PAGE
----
Using the planet’s most expensive ham to flavor liquor: Del Maguey Iberico mezcal
Ever heard of pechuga, the mezcal from Oaxaca made by suspending a chicken breast (pechuga) from the top of the still? Forget about the worm in the bottle. That’s just folklore. But this, this is something wild and woolly from the back country.
Ron Cooper, the Venice artist and adventurer who jump-started the whole mezcal craze in this country with Del Maguey Single Village Mezcal almost two decades ago, was showing José André's creative director Ruben García the pechuga process at the village of Santa Catarina Minas. It involves taking double distilled mezcal and distilling it for a third time with wild fruit, almonds, white rice and that chicken breast (skin removed) suspended by strings.
Like Andrés, García is an elBulli alum, and has a natural scientific bent. “We went out to Santa Catarina Minas to meet the old man that makes our pechuga in an old-style clay still with bamboo tubing,” says Cooper.
To create the pechuga, which sells for $200 a bottle in the States, the palenquero (mezcal maker) puts 100 liters of double-distilled mezcal in the still, then adds 100 kilos of wild mountain apples and plums, big red plantain banans, pineapples, a handful of almonds, some white rice, and then the skinless chicken breast suspended by strings.”
“This slow distillation takes place and at the end of it, you get this clear liquid. When you open the still, all that’s left of the chicken is this brown parchment. All the juice and flavor has gone into the liquid,” explains Cooper.
That day, when they opened the still, “this crazy Spaniard grabs this dried-out chicken breast and starts gnawing on it,” says Cooper, laughing. “I couldn’t believe it.”
A couple of months later, a box arrives at Cooper’s house in Taos, N.M. It’s from José Andres and Ruben García. Inside, is an entire jamón ibérico de Bellota -- the raw cured ham of the black-footed pig, some of the most expensive and coveted ham on the planet.
They want Cooper to make a mezcal with the ham the same way he makes the one with the chicken breast. Cooper was just about to leave for Oaxaca and couldn’t see himself toting the entire ham, so he got out a band saw, cut off the foot and part of the meat and took it with him to make the initial batch.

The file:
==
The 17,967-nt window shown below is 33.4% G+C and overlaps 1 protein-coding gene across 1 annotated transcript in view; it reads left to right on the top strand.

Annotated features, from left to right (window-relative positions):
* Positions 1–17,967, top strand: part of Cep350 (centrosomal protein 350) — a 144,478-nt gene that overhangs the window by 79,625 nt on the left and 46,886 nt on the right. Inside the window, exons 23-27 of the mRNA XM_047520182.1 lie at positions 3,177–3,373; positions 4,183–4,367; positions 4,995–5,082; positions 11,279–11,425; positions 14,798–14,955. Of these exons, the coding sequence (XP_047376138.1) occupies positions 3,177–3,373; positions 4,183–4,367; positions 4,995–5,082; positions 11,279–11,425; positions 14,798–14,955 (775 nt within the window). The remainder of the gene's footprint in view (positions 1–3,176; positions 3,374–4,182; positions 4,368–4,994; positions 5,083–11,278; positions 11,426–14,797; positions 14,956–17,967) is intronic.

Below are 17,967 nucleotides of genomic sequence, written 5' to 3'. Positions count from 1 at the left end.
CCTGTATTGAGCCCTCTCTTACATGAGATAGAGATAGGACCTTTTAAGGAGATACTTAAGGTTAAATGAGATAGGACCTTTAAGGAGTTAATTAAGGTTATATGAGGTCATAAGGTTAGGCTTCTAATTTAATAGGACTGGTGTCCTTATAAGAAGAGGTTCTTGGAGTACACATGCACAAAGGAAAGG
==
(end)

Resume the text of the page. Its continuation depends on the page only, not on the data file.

The first six cases of Del Maguey Ibérico are arriving in the U.S. this week, just in time for the annual Tequila and Mezcal festival Andrés holds every year at his restaurant Oyamel in Washington, D.C. This year’s celebration kicks off on March 10 and is where the new Del Maguey Ibérico will get its first exposure.
Until I can get to try it, here are the official tasting notes on the collaboration: Del Maguey Ibérico “has a spicy floral nose of carnation, tropical aromatics of gardenia and jasmine, ripe pear, dark fig, notes of wet green hay and forest floor. It enters the mouth like a caramel, and is round, soft and gentle, full-bodied, with a big middle palate. The long finish tastes of roasted root vegetables and umami, leaving the mouth with terra cotta, a slate-like minerality and a touch of salinity.”
Del Maguey Iberico will sell for $200 a bottle. Once more is released, I’m guessing you’ll be able to find it at the bar at The Bazaar by José Andrés in Beverly Hills or Las Perlas in downtown L.A.
Get our new Cooking newsletter.
You may occasionally receive promotional content from the Los Angeles Times.